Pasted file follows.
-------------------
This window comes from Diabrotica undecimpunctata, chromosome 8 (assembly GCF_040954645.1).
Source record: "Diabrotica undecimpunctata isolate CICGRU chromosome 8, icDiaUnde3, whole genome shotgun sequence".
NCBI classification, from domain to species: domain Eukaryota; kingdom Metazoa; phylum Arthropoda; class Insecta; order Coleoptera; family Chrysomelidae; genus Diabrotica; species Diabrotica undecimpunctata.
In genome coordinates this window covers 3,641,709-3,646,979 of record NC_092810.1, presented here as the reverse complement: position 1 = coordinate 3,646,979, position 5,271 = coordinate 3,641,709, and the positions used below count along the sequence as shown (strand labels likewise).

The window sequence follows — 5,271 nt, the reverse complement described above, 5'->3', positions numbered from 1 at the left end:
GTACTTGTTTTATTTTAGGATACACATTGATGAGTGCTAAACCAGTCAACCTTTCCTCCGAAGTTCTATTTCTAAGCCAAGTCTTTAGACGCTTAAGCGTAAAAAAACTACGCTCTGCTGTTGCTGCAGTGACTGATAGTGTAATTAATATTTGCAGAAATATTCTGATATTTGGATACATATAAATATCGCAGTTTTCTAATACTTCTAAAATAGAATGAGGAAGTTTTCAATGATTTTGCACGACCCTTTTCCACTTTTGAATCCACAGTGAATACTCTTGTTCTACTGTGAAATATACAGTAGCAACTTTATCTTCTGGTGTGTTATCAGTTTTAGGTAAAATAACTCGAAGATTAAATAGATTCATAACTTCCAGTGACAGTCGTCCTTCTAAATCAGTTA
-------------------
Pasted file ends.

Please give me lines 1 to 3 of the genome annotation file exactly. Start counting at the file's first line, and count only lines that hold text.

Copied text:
This window comes from Diabrotica undecimpunctata, chromosome 8 (assembly GCF_040954645.1).
Source record: "Diabrotica undecimpunctata isolate CICGRU chromosome 8, icDiaUnde3, whole genome shotgun sequence".
NCBI classification, from domain to species: domain Eukaryota; kingdom Metazoa; phylum Arthropoda; class Insecta; order Coleoptera; family Chrysomelidae; genus Diabrotica; species Diabrotica undecimpunctata.